So, finally I get round to putting up this post – I just got swamped! In fact I am not quiet out of the woods yet – and I am totally exhausted trying to fit in art deadlines at the same time as the mundane business of general life and survival!
The opening night was only hopping, quite possibly one of the trendiest events in Dublin that week. It even got mentioned in the Irish Times! MART was packed, and visitors circulated throughout the building across three floors. The main exhibition for the opening was Curb-Your-Carrie-Bradshawism – an invited exhibition in which MART artists were given a brief, an empty cardboard box and left to it. This was a temporary four night exhibition with the emphasis on using cheap and found materials, with most works destined for the recycle bin afterwards. I had a box in this.
My ‘Are We There Yet?’ assemblage pieces were also exhibited for the first time on the night, but will stay in-situ afterwards.
ARE WE THERE YET?
Here are the final pieces -:
This was a new departure for me so I was somewhere between excited and nervous on the night, and dying to see how people would interact with it. Everyone was invited to leave an object of theirs in the Perspex case made for the purpose. To my delight, they stepped up to the mark with enthusiasm.
Here’s the blurb that went with it on the night: –
3. Fire station
4. Civil Defence
Camilla Fanning – Are We there Yet?
You are invited to participate by dropping an item you have into the Perspex box, something personal to you. Afterwards this construction will be sealed.
What will you leave behind?
We are travellers hurtling through time and space. As we go we leave evidence of our transient presence, traces of who we were then, what mattered to us then. Each present leaves its mark for later travellers to encounter. This is the evidence of life and existence, every incarnation leaving a time capsule of clues, the flotsam and jetsam of existence on the muddy shore of the river of time.
Our destination is our own future from our own past. All we can ever see clearly is where we are now, there is no map. We think that when that we reach the future everything will be clear, our questions answered and it will all be in order. We travel in hope. We want answers.
“At first we are eager to go faster and further. At age three we ache to play with the big children of 5, at 11 we are itching to be all of 15, by 18 we aspire to be 21 and really grown up, we think we will have arrived then. But by 28 we are still seeking, ready to find out, we expect that at 35 it will all be clear, it will all be sorted; they seem to know what they’re doing. By 40 we are beginning to wonder, to have an intimation that it may not be so clear after all, but surely by 50 – the median point – we will have the answers. We will be there. We will have arrived and know how it all works. It will all make sense then, won’t it? By 55 we know it was an illusion and we can only keep going, equal parts curiosity and resignation, and so we keep going.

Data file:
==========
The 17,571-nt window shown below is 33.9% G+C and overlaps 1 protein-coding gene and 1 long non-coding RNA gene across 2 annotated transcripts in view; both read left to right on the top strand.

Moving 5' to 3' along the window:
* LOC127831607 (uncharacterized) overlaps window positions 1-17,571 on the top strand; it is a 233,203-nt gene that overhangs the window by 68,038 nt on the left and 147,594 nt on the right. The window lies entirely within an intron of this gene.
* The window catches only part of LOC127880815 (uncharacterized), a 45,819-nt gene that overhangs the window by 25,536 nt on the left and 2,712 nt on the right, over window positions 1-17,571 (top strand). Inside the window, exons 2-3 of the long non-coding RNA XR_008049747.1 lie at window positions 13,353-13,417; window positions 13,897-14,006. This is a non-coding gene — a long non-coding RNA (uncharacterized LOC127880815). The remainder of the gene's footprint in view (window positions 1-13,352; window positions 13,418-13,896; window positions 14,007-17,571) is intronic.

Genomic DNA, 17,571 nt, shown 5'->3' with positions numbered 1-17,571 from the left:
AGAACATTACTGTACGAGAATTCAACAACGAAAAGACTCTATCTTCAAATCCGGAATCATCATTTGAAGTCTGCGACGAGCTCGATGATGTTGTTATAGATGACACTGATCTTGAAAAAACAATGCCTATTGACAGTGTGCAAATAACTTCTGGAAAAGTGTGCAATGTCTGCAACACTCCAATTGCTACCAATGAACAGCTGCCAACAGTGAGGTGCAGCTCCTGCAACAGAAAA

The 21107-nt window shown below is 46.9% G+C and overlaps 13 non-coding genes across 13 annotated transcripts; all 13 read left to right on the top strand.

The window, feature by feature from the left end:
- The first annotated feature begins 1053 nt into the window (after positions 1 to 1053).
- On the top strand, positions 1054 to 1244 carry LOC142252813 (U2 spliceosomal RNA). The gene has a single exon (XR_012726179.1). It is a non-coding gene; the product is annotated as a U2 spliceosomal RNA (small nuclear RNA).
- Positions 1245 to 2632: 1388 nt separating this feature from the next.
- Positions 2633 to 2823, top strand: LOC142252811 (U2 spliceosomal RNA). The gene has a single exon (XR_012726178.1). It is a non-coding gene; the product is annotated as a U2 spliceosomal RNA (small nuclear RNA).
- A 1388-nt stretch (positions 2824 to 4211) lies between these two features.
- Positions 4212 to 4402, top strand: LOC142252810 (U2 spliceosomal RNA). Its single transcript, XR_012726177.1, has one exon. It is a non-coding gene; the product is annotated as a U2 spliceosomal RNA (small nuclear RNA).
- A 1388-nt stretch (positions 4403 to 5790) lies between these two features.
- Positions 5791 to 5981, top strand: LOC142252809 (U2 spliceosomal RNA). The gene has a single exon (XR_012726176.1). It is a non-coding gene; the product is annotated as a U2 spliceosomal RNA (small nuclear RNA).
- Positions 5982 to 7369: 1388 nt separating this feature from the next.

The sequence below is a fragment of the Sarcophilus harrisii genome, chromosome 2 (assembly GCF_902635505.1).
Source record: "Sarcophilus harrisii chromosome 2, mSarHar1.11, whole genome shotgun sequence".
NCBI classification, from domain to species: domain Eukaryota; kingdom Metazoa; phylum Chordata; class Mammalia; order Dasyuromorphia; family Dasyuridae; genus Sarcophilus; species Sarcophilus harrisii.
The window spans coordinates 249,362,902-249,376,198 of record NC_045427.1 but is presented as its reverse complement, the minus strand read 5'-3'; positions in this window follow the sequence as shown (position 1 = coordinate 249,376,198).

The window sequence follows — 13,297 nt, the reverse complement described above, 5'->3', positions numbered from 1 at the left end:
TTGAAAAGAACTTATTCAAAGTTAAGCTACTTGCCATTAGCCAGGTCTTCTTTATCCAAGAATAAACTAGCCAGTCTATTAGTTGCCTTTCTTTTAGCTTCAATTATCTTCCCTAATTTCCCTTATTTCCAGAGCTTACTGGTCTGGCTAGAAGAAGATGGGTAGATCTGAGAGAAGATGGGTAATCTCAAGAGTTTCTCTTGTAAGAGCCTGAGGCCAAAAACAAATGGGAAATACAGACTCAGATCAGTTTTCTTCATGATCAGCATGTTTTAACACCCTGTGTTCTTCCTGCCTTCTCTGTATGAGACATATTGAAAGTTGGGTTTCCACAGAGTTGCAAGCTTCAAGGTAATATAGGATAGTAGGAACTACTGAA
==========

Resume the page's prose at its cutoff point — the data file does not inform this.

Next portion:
Yet the question that has driven us all these years remains- still drives us and still rings in our heads, surely, soon up ahead, we will reach the point when we will have the answer, so we keep asking ourselves – ARE WE THERE YET? “
At each point of the journey the present is most certain and yet most ephemeral. We leave our traces.
Some pics of people on the night-:
The last piece of the series was left open for a few weeks to allow more materials to be deposited. My favourite addition so far is a fork! (Ta Aisling).
Curb Your Carrie Bradshawism
On the night there were a couple of dozen of these boxes scattered throughout the building with visitors wandering around to have a look, some were interactive as well. The imaginative use of simple materials was impressive.
My piece called ‘State of Dissipation’, as you can see basic construction.
This is the press release for it – explaining the ideas behind the exhibition –
Curb your Carrie Bradshawism
4 – 8 September. Exhibition Preview: 4 September, 6pm
Alison Cronin, Amy Walsh, Andrew Carson, Andrew Healy, Anne O’Byrne, Aoife Giles, Camilla Fanning, Claire Behan, Claire Nash, Cliona Harmey, Colleen Keough, Colm Weakliam, Debbie Jenkinson, Deirdre Marie O’Sullivan, Eleanor Lawler, Emily Boylan, Gearoid O’Dea, Ida Mitrani, James L Hayes, Jessica Conway, Karen Tierney, Katherine Nolan, Michelle Hall, Moya Clarken, Niamh Hannaford, Olive Barrett, Olivia Doyle, Orla Gilheany, Rebecca McGetrick, Seamus Bradley, Stephanie Golden, Terence Erraught and Vanessa Daws.